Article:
San Diego Museum of Art’s collection. Now that you’ve learned about the various modes of analysis art historians use, you’ll begin to apply them to a work of art. The idea is that this discussion will get you thinking about a work of art and the modes of analysis for how you would go about interpreting it, as well as an opportunity for you to receive feedback from your peers and me before you complete the full Museum Paper assignment later, so that you may have some direction and opportunity for improvement.
Here are the instructions for this discussion. Please read closely and make sure you complete each item for full credit:
1. Explore the San Diego Museum of Art’s collection. For this assignment, we’ll visit a local Museum: The San Diego Museum of Art (this is the only choice of Museum for this assignment). You have two options: visit virtually or in-person.
Option 1 – Virtual Visit. Take a free online tour – check the tour calendar on the San Diego Museum of Art’s web site (Links to an external site.). If you can’t make a tour, you can also browse exhibitions from the Museum’s homepage (Links to an external site.). It’s free, you won’t have to pay a dime to do a virtual visit.
Option 2 – In-Person Visit. The Museum is now open (hooray!), so if you can make the trip to Balboa Park, go for it. This is the preferred method if you can make the time, as there’s nothing like visiting art in-person. Just check the Museum’s web site (Links to an external site.) for hours and Covid-related info. Student discounted admission is $8 with an ID (or free for San Diego residents every third Tuesday of the month but you’ll need to confirm that before you go). Also, museum admission is FREE for first responders!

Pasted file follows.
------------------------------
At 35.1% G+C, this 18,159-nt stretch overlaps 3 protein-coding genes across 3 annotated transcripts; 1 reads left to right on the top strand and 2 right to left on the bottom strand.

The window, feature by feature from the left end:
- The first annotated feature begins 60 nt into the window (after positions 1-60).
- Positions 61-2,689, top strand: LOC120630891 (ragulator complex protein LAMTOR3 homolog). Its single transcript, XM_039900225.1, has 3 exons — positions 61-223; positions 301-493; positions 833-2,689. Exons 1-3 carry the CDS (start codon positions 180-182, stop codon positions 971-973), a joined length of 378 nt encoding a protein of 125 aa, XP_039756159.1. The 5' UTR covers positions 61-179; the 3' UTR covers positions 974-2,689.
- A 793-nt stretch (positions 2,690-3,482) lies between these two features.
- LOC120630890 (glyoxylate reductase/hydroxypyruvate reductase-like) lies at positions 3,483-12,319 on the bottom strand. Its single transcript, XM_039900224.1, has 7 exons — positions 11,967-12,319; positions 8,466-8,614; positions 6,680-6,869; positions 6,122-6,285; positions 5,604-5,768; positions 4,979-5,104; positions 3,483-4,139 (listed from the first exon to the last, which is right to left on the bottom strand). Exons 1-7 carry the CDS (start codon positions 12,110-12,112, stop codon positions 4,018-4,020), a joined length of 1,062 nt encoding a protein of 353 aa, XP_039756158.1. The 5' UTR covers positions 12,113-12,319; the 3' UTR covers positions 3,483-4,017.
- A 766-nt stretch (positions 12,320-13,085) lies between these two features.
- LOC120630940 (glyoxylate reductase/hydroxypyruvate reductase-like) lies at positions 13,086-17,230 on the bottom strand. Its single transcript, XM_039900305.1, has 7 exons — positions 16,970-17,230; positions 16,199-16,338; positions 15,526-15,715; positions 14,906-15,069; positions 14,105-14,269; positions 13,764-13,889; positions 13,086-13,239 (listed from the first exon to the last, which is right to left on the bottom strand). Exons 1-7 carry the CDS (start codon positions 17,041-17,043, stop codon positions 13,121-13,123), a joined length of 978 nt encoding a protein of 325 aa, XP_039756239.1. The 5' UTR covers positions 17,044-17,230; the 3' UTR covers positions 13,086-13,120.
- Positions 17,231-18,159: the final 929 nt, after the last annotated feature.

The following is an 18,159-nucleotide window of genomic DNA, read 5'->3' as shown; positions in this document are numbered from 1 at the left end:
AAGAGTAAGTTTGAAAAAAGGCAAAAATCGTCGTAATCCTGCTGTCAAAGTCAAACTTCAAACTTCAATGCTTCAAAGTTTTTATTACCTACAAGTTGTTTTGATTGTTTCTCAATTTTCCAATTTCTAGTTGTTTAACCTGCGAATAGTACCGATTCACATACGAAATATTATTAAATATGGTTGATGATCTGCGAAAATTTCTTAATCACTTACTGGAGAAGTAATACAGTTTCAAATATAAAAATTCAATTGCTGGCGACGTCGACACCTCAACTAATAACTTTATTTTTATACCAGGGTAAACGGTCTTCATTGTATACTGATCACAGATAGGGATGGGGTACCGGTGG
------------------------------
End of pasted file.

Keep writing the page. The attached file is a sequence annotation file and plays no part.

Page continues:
2. Select a work of art for your Museum assignment. After your virtual or in-person tour, explore the Museum’s collection further through viewing current exhibitions on the homepage (Links to an external site.), browsing the collection online, (Links to an external site.)or wandering through the galleries if you go in-person. Then select a work of art that you would like to analyze. You do not need to know a whole lot about the artist or the work of art yet (no need for research yet) but it would be helpful to read any online materials or watch videos about the work of art/artist if offered on the Museum website or on the wall label next to the work of art (bookmark the page so you can return to it later when working on the rest of your Museum Paper assignment).
3. Write your discussion prompt according to the following criteria:
1. Explain your visit — did you go on a tour? Did you visit online? What was the experience like?
2. List the artist, title, date, and medium of the work of art you selected.
3. Write a few sentences on WHY you chose that particular work of art. What drew you to it? What do you like/dislike/want to know more about?
4. Now begin a formal analysis on the work of art. Identify the elements of art/principles of design that stand out to you the most. Choose at least 2 elements and 2 principles that you’ll discuss. Write a short statement discussing how the artist has employed those elements/principles and to what effect. Make sure this is entirely in your own words, from your own observation (don’t copy any label information word-for-word from the Museum web site as that would be plagiarism and will result in a grade of 0).
5. Then, list at least one other mode of analysis (biographical, feminist, gender, race, sexuality, psychological, iconographic, contextual) you think you will most likely use to analyze this work of art further. You do NOT need to go into an in-depth analysis at this point — just identify which mode of analysis you think might apply the work of art based on what you know so far (you can always change your mind when you begin writing your full Museum paper assignment later). For example, if you chose a work by Artemisia Gentileschi, you could select contextual, biographical and/or feminist).